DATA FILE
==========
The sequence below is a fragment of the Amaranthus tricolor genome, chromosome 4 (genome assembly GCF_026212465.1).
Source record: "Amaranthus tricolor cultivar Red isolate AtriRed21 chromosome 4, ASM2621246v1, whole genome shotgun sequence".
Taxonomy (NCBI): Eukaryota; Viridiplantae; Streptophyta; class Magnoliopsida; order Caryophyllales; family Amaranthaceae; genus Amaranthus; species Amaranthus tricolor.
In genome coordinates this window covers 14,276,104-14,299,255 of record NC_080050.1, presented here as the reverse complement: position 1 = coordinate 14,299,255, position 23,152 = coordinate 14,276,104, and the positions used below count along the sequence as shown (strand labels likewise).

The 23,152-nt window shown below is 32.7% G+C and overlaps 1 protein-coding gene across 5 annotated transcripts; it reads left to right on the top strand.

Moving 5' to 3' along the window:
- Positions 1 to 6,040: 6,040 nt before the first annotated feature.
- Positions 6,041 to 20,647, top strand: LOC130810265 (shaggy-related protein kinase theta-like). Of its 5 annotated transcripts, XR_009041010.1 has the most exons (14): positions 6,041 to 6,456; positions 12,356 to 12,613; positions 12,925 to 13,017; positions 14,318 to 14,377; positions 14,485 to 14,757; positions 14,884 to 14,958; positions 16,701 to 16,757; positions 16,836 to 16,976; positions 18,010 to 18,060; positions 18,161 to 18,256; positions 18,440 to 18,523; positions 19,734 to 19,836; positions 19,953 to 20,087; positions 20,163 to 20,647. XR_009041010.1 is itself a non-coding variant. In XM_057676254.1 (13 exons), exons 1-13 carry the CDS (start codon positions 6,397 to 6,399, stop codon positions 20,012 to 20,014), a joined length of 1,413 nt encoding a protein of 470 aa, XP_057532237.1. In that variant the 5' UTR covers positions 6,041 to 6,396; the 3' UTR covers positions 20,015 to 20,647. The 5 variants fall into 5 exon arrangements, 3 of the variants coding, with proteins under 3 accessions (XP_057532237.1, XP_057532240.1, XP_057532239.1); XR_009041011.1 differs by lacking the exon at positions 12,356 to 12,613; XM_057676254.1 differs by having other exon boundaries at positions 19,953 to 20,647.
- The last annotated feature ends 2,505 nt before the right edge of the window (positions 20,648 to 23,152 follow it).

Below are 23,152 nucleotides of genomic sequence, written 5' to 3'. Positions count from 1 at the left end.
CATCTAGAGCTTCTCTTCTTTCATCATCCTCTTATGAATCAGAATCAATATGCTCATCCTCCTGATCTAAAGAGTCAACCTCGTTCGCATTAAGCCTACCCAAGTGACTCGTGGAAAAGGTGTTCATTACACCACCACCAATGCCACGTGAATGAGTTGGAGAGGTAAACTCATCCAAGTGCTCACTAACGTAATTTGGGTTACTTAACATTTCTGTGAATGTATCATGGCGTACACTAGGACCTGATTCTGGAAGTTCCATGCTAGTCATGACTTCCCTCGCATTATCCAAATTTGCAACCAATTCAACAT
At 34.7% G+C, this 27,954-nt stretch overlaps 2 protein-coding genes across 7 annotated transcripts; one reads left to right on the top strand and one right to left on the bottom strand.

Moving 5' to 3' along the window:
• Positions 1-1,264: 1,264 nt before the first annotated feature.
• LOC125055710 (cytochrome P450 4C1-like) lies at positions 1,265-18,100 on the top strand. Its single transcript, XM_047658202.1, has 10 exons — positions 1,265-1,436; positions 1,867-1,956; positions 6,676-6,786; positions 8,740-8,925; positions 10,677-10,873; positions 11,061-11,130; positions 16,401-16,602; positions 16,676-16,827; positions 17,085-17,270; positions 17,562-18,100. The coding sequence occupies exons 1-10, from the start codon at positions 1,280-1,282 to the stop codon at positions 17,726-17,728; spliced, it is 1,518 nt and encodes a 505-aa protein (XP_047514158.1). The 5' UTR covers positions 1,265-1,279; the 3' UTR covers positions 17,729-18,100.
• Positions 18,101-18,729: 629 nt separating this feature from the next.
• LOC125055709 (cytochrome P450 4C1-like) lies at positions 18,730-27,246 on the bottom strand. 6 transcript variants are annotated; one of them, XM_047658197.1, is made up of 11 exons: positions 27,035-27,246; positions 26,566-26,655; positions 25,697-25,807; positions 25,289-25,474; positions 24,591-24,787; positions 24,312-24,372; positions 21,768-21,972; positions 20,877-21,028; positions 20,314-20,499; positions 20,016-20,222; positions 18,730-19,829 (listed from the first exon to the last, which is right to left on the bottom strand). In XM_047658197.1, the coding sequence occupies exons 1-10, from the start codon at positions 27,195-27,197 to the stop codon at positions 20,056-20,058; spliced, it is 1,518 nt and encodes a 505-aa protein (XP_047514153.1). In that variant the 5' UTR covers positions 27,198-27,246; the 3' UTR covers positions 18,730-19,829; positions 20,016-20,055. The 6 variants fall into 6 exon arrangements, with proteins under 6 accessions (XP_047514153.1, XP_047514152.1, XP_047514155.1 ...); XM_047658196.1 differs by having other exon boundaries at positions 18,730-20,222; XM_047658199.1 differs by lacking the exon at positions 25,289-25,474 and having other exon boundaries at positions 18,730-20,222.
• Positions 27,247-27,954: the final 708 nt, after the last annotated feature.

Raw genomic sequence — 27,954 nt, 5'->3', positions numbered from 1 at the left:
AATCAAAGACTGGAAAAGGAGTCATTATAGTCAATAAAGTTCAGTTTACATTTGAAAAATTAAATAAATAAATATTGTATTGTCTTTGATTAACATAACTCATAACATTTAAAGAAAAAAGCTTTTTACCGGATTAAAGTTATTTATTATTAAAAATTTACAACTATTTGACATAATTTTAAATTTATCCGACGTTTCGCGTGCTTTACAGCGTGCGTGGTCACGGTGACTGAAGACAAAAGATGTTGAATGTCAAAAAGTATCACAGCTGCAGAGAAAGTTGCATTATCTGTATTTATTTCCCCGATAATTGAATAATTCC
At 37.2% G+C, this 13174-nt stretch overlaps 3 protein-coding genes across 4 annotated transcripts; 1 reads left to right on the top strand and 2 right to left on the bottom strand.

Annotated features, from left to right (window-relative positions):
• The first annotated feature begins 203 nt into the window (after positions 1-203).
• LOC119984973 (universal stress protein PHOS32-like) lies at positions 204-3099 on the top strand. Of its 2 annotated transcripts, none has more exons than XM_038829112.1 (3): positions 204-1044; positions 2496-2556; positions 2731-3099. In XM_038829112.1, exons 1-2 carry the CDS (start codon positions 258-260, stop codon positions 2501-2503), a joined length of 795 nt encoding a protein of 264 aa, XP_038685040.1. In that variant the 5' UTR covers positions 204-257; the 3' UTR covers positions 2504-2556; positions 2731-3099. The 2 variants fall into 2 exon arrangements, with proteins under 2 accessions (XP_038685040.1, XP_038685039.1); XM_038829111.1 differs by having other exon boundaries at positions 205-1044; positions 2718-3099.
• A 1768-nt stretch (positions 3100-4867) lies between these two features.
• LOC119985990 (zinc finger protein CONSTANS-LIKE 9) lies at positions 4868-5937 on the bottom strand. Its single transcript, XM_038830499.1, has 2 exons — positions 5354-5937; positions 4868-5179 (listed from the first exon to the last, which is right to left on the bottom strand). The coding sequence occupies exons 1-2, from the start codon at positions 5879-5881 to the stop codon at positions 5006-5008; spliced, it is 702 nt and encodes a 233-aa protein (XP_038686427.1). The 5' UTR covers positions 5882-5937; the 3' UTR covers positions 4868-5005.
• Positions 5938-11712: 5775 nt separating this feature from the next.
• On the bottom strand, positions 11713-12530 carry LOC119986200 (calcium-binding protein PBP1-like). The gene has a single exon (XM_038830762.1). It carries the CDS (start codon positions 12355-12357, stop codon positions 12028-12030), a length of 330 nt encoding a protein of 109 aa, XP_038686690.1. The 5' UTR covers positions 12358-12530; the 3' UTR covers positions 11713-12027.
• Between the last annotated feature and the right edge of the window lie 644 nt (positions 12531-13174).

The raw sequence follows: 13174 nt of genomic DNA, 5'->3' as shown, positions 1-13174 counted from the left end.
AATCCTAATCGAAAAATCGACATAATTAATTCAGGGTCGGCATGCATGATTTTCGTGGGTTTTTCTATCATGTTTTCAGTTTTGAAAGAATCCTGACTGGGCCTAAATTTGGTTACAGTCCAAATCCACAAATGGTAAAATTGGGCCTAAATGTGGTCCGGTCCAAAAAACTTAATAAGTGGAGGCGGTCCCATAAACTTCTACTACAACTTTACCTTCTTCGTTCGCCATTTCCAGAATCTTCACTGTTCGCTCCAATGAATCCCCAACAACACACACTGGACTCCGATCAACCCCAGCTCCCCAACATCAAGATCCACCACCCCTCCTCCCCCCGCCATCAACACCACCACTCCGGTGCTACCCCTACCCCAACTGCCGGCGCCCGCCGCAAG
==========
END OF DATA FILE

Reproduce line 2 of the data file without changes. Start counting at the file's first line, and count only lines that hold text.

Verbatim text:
Source record: "Amaranthus tricolor cultivar Red isolate AtriRed21 chromosome 4, ASM2621246v1, whole genome shotgun sequence".